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  • Profile picture of the author jeremy49
    Bullies usually back down if confronted.
    Very true in my experience, often they don't think of themselves as bullies.

    If they won't, then you have show that you will not be intimidated. If their bullying tactics appear to have no effect on you, you are not giving them a reward for behavior. Now here is the difficult part. You have to reward the bullies when they show just an even ounce of kindness, but not too much. Eventually the bully wants to be on your side, and may even become your champion.

    Physical bullying is completely different.
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  • Profile picture of the author johnmorgan1982
    The only way is to stand up to them, most bullies only do it because they perceive they can get away with it.

    The moment they realise you're not the type to take other peoples rubbish you've won IMHO.
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  • Profile picture of the author damiensuccess
    Great insights.
    Although, workplace bullying would often involve a long period of picking. Making work harder or stressful. I can see in many cases not violent acts would be a more common scenario on a job scene.

    Some people may be much softer at heart and be more prone to being picked on, or having the heavier work load because they don't stand up for themselves. I felts this was an important topic and spent a couple evenings looking into this.

    I also summed up my findings with a few tips on the topic, ways to confront workplace bullying situations.

    Read More on : Confronting Bullying In The Work Place

    let me know what you think, and if I should add anything.
    Cheers!
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    Damien Parsons
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  • Profile picture of the author Angle Warrior
    Hope this helps,


    Are there any laws addressing bullying in the workplace in Canada?

    To date, few Canadian jurisdictions have occupational health and safety legislation that is specific to bullying.
    In British Columbia, WorkSafeBC has developed policies and resources related to workplace bullying and harassment.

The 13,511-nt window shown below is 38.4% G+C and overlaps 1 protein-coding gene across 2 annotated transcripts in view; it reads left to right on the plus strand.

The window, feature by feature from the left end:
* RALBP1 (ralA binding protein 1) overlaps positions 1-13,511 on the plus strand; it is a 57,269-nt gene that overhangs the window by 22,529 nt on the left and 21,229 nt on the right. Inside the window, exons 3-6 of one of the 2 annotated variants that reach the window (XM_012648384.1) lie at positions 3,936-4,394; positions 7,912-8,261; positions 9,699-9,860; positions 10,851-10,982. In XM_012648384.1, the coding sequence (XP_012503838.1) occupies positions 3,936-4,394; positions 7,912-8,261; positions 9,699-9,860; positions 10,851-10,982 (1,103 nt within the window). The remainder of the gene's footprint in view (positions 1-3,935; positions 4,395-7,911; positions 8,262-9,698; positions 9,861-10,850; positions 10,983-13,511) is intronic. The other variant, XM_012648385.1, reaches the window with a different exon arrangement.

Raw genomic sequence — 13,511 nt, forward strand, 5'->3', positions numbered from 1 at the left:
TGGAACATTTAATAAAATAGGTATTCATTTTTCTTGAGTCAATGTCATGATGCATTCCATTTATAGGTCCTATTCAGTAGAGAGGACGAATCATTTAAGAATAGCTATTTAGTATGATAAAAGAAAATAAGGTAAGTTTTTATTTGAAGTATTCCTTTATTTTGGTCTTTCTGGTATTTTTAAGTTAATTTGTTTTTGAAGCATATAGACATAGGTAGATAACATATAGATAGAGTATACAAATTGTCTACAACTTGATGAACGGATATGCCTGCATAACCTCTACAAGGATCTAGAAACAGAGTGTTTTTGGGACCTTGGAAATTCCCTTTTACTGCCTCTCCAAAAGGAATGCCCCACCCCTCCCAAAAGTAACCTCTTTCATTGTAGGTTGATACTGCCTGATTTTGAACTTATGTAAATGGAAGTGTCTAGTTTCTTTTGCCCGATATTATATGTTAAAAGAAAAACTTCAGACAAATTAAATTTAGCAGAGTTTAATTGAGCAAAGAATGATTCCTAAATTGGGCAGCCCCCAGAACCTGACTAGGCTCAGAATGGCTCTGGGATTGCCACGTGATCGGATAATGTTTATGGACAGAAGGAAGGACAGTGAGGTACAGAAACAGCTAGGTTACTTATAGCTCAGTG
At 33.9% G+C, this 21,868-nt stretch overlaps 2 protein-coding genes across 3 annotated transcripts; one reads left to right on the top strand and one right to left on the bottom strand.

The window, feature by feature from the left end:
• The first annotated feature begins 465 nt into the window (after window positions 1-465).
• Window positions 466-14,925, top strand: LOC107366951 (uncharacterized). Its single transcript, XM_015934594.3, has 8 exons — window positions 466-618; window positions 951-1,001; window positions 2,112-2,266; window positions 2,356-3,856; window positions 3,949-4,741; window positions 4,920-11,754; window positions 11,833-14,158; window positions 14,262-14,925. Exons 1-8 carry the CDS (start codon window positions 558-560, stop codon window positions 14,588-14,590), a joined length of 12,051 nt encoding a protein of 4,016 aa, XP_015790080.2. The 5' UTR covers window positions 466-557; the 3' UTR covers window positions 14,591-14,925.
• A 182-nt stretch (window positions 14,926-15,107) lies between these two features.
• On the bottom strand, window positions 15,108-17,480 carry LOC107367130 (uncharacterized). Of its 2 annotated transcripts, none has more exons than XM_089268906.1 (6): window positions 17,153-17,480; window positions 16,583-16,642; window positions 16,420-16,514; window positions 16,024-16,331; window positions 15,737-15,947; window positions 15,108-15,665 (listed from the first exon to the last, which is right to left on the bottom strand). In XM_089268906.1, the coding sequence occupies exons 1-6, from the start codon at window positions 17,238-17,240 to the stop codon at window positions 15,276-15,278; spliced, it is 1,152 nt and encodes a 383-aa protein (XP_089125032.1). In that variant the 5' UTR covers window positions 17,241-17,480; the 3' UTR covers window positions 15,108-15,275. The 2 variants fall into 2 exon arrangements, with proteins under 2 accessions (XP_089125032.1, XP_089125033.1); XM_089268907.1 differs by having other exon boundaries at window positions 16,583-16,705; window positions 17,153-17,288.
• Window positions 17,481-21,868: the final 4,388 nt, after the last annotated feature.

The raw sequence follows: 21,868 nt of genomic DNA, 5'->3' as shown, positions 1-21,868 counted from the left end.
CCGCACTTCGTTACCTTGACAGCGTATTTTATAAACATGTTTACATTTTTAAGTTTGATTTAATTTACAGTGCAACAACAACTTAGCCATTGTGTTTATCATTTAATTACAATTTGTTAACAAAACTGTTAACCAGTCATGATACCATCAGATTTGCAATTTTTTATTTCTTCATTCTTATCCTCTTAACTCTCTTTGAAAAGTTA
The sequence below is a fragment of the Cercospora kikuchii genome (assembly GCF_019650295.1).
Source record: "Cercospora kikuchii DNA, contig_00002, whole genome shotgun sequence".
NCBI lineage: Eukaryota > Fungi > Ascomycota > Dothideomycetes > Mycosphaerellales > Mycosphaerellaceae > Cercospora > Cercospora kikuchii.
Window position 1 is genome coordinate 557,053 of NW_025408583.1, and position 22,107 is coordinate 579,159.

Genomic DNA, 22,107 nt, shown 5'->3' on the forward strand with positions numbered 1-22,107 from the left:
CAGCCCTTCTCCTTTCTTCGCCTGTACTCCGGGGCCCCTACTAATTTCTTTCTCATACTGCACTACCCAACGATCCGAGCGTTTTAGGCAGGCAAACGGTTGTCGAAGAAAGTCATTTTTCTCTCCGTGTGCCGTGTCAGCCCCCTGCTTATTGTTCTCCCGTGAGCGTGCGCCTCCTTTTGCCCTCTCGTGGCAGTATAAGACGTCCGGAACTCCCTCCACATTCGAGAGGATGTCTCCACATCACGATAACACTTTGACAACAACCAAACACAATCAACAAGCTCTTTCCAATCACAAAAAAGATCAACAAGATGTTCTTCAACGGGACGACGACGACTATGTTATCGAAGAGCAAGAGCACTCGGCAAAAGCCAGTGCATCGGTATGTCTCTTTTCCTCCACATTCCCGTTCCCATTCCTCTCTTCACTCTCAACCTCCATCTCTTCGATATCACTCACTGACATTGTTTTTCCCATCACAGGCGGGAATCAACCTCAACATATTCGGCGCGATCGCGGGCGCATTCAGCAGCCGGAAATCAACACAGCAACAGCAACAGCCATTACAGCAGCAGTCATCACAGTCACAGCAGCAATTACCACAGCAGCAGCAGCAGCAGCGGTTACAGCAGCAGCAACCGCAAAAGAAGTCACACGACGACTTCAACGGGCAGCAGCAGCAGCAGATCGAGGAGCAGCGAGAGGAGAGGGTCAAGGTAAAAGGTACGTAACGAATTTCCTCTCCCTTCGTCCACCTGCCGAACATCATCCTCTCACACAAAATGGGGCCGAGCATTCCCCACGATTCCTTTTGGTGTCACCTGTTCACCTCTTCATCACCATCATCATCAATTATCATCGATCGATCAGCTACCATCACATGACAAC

However, all jurisdictions except New Brunswick, Nunavut, Northwest Territories, and Yukon, have legislation about workplace violence and/or harassment.
    Where there is no legislation which specifically addressed bullying, the general duty clause establishes the duty of employers to protect employees from risks at work. These risks can include harm from both physical and mental health aspects.
    In addition, federal and provincial human right laws prohibit harassment related to race, national or ethnic origin, colour, religion, age, sex, marital status, family status, disability, pardoned conviction, or sexual orientation. In certain situations, these laws may apply to bullying.

    What can you do if you think you are being bullied?

    If you feel that you are being bullied, discriminated against, victimized or subjected to any form of harassment:
    DO
    • FIRMLY tell the person that his or her behaviour is not acceptable and ask them to stop. You can ask a supervisor or union member to be with you when you approach the person.
    • KEEP a factual journal or diary of daily events. Record:
      • The date, time and what happened in as much detail as possible.
      • The names of witnesses.
      • The outcome of the event.
    Remember, it is not just the character of the incidents, but the number, frequency, and especially the pattern that can reveal the bullying or harassment.
    • KEEP copies of any letters, memos, e-mails, faxes, etc., received from the person.
    • REPORT the harassment to the person identified in your workplace policy, your supervisor, or a delegated manager. If your concerns are minimized, proceed to the next level of management.
    DO NOT
    • DO NOT RETALIATE. You may end up looking like the perpetrator and will most certainly cause confusion for those responsible for evaluating and responding to the situation.
    (Adapted from: Violence in the Workplace Prevention Guide. CCOHS)